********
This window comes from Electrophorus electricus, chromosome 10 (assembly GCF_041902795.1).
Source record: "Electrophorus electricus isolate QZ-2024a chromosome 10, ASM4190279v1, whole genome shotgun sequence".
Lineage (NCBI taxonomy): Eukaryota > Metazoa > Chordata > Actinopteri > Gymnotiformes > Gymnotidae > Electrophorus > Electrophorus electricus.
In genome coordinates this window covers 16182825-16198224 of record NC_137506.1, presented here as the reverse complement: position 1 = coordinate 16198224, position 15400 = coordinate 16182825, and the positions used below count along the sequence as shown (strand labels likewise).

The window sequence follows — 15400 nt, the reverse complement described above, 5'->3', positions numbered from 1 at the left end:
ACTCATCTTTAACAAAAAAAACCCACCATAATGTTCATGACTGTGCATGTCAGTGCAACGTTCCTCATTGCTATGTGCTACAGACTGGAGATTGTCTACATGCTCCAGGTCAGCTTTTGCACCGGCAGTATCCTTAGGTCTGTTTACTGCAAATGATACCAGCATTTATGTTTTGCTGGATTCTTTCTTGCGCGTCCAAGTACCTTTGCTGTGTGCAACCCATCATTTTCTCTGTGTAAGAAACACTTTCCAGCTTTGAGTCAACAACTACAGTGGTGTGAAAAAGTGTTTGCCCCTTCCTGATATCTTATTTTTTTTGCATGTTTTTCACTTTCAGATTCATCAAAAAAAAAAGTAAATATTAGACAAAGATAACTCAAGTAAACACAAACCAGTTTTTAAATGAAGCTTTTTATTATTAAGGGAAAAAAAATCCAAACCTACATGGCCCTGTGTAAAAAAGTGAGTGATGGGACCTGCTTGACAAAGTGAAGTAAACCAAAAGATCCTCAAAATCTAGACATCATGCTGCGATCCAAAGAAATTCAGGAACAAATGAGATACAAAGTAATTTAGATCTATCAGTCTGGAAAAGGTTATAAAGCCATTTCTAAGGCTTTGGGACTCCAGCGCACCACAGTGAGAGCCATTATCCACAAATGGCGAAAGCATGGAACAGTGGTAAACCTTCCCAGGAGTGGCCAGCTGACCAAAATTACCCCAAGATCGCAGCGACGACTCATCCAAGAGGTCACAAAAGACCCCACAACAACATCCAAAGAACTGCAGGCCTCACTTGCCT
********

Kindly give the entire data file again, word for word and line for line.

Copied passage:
This window comes from Electrophorus electricus, chromosome 10 (assembly GCF_041902795.1).
Source record: "Electrophorus electricus isolate QZ-2024a chromosome 10, ASM4190279v1, whole genome shotgun sequence".
Lineage (NCBI taxonomy): Eukaryota > Metazoa > Chordata > Actinopteri > Gymnotiformes > Gymnotidae > Electrophorus > Electrophorus electricus.
In genome coordinates this window covers 16182825-16198224 of record NC_137506.1, presented here as the reverse complement: position 1 = coordinate 16198224, position 15400 = coordinate 16182825, and the positions used below count along the sequence as shown (strand labels likewise).

The window sequence follows — 15400 nt, the reverse complement described above, 5'->3', positions numbered from 1 at the left end:
ACTCATCTTTAACAAAAAAAACCCACCATAATGTTCATGACTGTGCATGTCAGTGCAACGTTCCTCATTGCTATGTGCTACAGACTGGAGATTGTCTACATGCTCCAGGTCAGCTTTTGCACCGGCAGTATCCTTAGGTCTGTTTACTGCAAATGATACCAGCATTTATGTTTTGCTGGATTCTTTCTTGCGCGTCCAAGTACCTTTGCTGTGTGCAACCCATCATTTTCTCTGTGTAAGAAACACTTTCCAGCTTTGAGTCAACAACTACAGTGGTGTGAAAAAGTGTTTGCCCCTTCCTGATATCTTATTTTTTTTGCATGTTTTTCACTTTCAGATTCATCAAAAAAAAAAGTAAATATTAGACAAAGATAACTCAAGTAAACACAAACCAGTTTTTAAATGAAGCTTTTTATTATTAAGGGAAAAAAAATCCAAACCTACATGGCCCTGTGTAAAAAAGTGAGTGATGGGACCTGCTTGACAAAGTGAAGTAAACCAAAAGATCCTCAAAATCTAGACATCATGCTGCGATCCAAAGAAATTCAGGAACAAATGAGATACAAAGTAATTTAGATCTATCAGTCTGGAAAAGGTTATAAAGCCATTTCTAAGGCTTTGGGACTCCAGCGCACCACAGTGAGAGCCATTATCCACAAATGGCGAAAGCATGGAACAGTGGTAAACCTTCCCAGGAGTGGCCAGCTGACCAAAATTACCCCAAGATCGCAGCGACGACTCATCCAAGAGGTCACAAAAGACCCCACAACAACATCCAAAGAACTGCAGGCCTCACTTGCCT